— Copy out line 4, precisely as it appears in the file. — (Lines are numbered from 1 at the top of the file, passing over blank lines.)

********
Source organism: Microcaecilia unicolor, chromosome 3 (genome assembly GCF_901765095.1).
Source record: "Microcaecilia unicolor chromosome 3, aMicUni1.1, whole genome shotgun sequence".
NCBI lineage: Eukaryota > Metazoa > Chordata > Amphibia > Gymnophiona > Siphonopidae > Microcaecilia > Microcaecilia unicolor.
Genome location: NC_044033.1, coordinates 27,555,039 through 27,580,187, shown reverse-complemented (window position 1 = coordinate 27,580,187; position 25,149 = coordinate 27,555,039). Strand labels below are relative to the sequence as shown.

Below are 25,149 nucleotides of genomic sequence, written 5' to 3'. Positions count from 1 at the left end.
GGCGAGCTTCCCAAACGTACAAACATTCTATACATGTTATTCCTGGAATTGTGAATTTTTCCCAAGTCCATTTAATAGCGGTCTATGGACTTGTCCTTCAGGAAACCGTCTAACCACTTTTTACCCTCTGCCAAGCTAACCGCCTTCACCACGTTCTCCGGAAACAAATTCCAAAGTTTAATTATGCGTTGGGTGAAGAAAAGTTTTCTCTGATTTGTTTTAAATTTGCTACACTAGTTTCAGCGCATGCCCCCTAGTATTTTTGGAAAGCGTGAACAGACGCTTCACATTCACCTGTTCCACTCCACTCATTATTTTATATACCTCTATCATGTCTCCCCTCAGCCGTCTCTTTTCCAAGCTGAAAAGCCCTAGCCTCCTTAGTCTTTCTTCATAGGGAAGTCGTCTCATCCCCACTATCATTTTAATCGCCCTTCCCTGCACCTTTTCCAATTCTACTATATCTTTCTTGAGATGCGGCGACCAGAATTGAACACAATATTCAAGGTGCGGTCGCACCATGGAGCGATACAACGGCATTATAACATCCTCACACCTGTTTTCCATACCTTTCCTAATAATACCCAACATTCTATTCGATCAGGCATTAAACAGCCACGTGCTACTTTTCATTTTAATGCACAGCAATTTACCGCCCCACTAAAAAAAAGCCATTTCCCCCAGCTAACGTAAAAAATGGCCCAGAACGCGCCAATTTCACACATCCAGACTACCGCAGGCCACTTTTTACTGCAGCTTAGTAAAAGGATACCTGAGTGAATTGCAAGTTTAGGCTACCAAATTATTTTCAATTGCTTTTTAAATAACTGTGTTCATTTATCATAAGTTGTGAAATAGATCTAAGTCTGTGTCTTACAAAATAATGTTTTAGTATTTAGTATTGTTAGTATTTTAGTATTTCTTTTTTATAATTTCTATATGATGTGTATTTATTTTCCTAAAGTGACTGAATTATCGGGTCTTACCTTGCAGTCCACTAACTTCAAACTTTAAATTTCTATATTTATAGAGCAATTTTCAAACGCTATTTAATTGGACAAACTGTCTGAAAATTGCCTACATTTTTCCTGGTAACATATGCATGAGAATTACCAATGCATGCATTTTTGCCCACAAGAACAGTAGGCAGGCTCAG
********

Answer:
Genome location: NC_044033.1, coordinates 27,555,039 through 27,580,187, shown reverse-complemented (window position 1 = coordinate 27,580,187; position 25,149 = coordinate 27,555,039). Strand labels below are relative to the sequence as shown.